Bradycardia/epidemiology , Bradycardia/therapy , COVID-19/complications , Cardiac Pacing, Artificial , Aged , Aged, 80 and over , Bradycardia/etiology , Humans , Male , Prevalence
Eur J Clin Invest ; 51(2): e13428, 2021 Feb.
Article in English | MEDLINE | ID: covidwho-845033


BACKGROUND: The coronavirus disease 2019 (COVID-19) pandemic has affected millions of people worldwide resulting in significant morbidity and mortality. Arrhythmias are prevalent and reportedly, the second most common complication. Several mechanistic pathways are proposed to explain the pro-arrhythmic effects of severe acute respiratory syndrome coronavirus 2 (SARS-CoV-2) infection. A number of treatment approaches have been trialled, each with its inherent unique challenges. This rapid systematic review aimed to examine the current incidence and available treatment of arrhythmias in COVID-19, as well as barriers to implementation. METHODS: Our search of scientific databases identified relevant published studies from 1 January 2000 until 1 June 2020. We also searched Google Scholar for grey literature. We identified 1729 publications of which 1704 were excluded. RESULTS: The incidence and nature of arrhythmias in the setting of COVID-19 were poorly documented across studies. The cumulative incidence of arrhythmia across studies of hospitalised patients was 6.9%. Drug-induced long QT syndrome secondary to antimalarial and antimicrobial therapy was a significant contributor to arrhythmia formation, with an incidence of 14.15%. Torsades de pointes (TdP) and sudden cardiac death (SCD) were reported. Treatment strategies aim to minimise this through risk stratification and regular monitoring of corrected QT interval (QTc). CONCLUSION: Patients with SARS-CoV-2 are at an increased risk of arrhythmias. Drug therapy is pro-arrhythmogenic and may result in TdP and SCD in these patients. Risk assessment and regular QTc monitoring are imperative for safety during the treatment course. Further studies are needed to guide future decision-making.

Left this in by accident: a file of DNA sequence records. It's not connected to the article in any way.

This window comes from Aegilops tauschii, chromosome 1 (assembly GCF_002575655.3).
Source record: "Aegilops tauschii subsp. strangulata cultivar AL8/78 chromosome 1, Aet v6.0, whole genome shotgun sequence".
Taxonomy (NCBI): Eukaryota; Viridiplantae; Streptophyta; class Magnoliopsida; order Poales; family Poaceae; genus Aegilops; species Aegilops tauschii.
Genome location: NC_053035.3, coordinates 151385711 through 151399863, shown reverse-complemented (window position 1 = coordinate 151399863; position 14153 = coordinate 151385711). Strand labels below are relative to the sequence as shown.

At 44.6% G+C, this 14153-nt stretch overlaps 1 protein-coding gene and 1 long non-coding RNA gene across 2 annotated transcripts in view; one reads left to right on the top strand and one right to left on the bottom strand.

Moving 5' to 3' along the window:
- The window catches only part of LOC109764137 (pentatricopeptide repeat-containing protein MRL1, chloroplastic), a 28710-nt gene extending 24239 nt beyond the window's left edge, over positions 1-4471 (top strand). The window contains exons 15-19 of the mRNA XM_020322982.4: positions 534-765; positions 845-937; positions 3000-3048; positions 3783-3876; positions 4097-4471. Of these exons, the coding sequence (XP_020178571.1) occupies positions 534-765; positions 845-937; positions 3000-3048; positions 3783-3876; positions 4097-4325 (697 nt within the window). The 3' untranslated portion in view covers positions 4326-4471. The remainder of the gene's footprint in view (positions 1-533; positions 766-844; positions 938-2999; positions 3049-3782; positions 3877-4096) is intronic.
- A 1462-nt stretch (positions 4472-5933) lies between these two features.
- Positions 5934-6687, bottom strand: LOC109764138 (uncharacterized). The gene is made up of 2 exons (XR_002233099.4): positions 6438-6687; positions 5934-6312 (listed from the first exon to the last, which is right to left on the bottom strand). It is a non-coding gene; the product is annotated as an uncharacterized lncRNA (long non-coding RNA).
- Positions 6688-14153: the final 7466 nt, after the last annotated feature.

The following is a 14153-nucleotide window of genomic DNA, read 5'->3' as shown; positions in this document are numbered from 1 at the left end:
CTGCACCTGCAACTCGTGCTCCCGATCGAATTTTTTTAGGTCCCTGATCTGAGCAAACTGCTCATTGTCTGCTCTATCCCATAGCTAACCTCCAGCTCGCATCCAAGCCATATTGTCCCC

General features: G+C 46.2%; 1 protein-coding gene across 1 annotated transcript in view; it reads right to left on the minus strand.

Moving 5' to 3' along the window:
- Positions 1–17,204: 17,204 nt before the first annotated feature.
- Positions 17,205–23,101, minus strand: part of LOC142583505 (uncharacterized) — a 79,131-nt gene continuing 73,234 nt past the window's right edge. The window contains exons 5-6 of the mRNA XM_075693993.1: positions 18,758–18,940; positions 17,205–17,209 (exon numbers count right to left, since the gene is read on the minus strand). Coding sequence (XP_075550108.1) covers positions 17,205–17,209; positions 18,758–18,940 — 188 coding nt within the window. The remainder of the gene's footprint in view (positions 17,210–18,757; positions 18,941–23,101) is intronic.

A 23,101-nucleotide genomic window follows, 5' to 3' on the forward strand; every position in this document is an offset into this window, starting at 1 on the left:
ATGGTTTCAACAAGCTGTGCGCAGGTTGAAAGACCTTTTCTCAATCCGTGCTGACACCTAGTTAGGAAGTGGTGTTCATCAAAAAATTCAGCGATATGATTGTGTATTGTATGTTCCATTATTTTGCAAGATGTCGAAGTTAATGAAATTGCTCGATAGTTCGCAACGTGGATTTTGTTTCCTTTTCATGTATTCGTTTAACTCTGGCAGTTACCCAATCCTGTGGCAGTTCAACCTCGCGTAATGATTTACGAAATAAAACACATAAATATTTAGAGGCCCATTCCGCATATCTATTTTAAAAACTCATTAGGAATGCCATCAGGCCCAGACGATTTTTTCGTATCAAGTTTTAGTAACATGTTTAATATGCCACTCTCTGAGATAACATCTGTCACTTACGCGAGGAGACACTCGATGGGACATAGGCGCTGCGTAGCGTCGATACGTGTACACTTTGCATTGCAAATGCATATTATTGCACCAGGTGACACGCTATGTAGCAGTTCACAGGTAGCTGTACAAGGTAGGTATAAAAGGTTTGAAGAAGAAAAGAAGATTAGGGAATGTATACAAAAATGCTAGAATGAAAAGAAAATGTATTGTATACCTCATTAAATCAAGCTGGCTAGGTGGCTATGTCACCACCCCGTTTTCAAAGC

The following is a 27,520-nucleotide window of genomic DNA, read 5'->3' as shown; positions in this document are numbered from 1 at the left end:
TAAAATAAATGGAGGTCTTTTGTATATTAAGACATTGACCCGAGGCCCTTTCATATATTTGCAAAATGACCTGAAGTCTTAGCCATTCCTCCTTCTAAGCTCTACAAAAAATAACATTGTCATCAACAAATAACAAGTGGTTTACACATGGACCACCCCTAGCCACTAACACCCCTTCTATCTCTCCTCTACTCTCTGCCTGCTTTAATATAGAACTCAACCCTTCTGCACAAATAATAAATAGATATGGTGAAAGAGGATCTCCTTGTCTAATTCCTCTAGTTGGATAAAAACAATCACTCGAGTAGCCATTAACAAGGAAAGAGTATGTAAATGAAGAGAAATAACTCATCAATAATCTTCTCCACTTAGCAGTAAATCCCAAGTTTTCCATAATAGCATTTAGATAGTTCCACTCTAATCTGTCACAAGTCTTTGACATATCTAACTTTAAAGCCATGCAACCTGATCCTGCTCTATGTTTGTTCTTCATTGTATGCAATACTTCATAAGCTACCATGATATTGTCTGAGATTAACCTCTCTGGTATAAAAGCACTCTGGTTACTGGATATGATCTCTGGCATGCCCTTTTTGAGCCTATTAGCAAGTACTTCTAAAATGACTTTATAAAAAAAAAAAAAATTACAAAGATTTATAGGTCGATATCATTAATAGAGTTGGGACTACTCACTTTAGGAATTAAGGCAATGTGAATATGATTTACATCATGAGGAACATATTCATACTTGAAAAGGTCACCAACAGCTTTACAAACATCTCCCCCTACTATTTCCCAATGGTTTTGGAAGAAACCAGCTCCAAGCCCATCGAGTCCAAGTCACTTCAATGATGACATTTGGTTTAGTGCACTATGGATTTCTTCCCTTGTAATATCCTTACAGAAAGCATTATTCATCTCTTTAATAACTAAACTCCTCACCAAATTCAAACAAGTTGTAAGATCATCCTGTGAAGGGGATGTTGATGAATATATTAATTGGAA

Arrhythmias, Cardiac/etiology , COVID-19/complications , Long QT Syndrome/chemically induced , Anti-Arrhythmia Agents/therapeutic use , Anti-Bacterial Agents/adverse effects , Antimalarials/adverse effects , Arrhythmias, Cardiac/epidemiology , Arrhythmias, Cardiac/therapy , Atrial Fibrillation/epidemiology , Atrial Fibrillation/etiology , Atrial Fibrillation/therapy , Atrial Flutter/epidemiology , Atrial Flutter/etiology , Atrial Flutter/therapy , Azithromycin/adverse effects , Bradycardia/epidemiology , Bradycardia/etiology , Bradycardia/therapy , COVID-19/drug therapy , Cardiac Pacing, Artificial/methods , Death, Sudden, Cardiac/epidemiology , Death, Sudden, Cardiac/etiology , Electric Countershock/methods , Hospitalization , Humans , Hydroxychloroquine/adverse effects , Incidence , Long QT Syndrome/epidemiology , Long QT Syndrome/therapy , SARS-CoV-2 , Tachycardia, Ventricular/epidemiology , Tachycardia, Ventricular/etiology , Tachycardia, Ventricular/therapy , Torsades de Pointes/epidemiology , Torsades de Pointes/etiology , Torsades de Pointes/therapy , Ventricular Fibrillation/epidemiology , Ventricular Fibrillation/etiology , Ventricular Fibrillation/therapy